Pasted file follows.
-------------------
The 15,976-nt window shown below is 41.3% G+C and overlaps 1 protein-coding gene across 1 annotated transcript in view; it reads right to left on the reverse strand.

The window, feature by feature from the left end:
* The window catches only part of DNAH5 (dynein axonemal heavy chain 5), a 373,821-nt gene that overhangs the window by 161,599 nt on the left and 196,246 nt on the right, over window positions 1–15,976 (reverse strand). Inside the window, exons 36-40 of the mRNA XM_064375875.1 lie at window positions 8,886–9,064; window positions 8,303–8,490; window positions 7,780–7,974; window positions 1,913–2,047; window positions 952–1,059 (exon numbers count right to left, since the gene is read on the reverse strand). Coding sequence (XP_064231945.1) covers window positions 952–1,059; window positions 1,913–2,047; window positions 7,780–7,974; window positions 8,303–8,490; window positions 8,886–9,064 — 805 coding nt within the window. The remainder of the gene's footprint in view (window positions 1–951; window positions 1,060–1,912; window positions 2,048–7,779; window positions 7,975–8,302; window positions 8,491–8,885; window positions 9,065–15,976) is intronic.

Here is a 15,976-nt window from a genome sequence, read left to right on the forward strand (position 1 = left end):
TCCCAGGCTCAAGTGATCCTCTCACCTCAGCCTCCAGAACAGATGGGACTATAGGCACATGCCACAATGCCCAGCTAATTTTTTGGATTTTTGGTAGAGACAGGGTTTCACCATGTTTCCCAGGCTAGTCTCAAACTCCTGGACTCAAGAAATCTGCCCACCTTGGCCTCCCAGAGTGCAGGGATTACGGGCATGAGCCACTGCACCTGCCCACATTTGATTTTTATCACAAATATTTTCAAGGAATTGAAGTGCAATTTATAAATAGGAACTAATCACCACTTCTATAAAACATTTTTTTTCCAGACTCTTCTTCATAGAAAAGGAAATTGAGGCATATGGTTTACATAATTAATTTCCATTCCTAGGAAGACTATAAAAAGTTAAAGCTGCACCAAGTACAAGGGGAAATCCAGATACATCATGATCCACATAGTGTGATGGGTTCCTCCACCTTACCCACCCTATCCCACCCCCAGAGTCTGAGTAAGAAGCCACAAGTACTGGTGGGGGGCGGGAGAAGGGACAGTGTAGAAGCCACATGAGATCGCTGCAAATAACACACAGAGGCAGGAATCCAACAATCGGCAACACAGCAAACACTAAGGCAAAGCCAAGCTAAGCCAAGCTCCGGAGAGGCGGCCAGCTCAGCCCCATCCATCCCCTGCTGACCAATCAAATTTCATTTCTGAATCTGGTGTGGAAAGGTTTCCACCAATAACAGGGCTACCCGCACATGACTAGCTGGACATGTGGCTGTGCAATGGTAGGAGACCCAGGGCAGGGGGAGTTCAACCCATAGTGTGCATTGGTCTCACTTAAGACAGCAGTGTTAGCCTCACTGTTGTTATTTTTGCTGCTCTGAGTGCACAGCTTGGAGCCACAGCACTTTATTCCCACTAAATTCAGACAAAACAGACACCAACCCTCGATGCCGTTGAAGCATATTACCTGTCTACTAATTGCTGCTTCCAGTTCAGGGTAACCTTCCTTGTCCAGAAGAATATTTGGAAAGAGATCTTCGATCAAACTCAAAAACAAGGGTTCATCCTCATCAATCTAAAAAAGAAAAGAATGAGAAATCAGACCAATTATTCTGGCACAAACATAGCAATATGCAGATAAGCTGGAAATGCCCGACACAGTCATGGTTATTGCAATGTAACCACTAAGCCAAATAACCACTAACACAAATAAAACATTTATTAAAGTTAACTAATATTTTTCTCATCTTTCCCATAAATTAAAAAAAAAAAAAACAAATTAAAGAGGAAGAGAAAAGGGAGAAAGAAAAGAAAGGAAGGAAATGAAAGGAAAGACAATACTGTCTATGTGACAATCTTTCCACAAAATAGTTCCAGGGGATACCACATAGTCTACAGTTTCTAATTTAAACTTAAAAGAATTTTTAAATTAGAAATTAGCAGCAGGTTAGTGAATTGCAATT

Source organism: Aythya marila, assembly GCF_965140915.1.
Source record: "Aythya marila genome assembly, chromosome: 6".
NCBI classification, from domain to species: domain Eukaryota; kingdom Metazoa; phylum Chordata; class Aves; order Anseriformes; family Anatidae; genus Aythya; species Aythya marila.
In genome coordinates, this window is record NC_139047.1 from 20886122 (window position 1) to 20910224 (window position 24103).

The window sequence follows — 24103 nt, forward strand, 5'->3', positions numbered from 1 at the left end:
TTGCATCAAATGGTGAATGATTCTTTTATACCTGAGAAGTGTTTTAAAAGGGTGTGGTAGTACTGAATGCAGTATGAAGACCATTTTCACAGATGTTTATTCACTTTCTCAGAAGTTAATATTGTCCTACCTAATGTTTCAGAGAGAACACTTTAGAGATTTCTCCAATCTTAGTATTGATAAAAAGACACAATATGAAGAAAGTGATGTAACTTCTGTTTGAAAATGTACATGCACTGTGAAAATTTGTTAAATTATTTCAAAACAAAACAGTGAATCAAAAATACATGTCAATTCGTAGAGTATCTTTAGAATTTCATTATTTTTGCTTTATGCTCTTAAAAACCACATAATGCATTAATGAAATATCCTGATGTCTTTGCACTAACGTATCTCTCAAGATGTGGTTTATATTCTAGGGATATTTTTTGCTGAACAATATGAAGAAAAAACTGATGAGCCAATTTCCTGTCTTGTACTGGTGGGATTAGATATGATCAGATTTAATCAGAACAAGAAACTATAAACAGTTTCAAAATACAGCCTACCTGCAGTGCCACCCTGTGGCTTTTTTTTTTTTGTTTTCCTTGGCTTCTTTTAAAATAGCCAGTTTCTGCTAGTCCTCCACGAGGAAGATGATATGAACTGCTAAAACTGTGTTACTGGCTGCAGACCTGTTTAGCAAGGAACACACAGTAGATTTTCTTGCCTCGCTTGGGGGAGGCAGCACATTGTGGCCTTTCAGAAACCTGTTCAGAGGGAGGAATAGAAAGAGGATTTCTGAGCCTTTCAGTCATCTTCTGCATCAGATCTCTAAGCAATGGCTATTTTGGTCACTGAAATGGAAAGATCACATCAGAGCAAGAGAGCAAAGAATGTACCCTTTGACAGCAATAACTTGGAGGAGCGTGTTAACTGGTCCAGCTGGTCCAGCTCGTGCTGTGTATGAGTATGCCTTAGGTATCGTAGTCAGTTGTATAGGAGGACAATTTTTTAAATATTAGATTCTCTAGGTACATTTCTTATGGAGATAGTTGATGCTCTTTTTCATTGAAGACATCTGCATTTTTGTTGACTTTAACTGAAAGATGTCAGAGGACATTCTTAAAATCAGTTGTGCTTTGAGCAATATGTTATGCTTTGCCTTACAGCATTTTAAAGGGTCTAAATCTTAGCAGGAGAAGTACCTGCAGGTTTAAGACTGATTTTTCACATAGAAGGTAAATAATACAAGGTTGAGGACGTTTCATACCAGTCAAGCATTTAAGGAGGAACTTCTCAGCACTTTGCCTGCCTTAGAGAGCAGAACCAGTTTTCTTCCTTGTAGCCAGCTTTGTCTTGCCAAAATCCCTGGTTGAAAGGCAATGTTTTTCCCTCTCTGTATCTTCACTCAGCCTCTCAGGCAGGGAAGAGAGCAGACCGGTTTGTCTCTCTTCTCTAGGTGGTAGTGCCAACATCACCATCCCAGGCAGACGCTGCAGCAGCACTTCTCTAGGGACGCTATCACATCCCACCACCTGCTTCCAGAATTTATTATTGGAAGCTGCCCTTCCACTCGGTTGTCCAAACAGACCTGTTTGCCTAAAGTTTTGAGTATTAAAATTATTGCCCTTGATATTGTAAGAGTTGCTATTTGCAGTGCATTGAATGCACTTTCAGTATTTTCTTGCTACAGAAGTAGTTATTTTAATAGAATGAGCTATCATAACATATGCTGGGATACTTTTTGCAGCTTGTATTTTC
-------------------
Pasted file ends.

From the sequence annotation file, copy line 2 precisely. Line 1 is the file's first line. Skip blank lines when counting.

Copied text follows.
The window, feature by feature from the left end: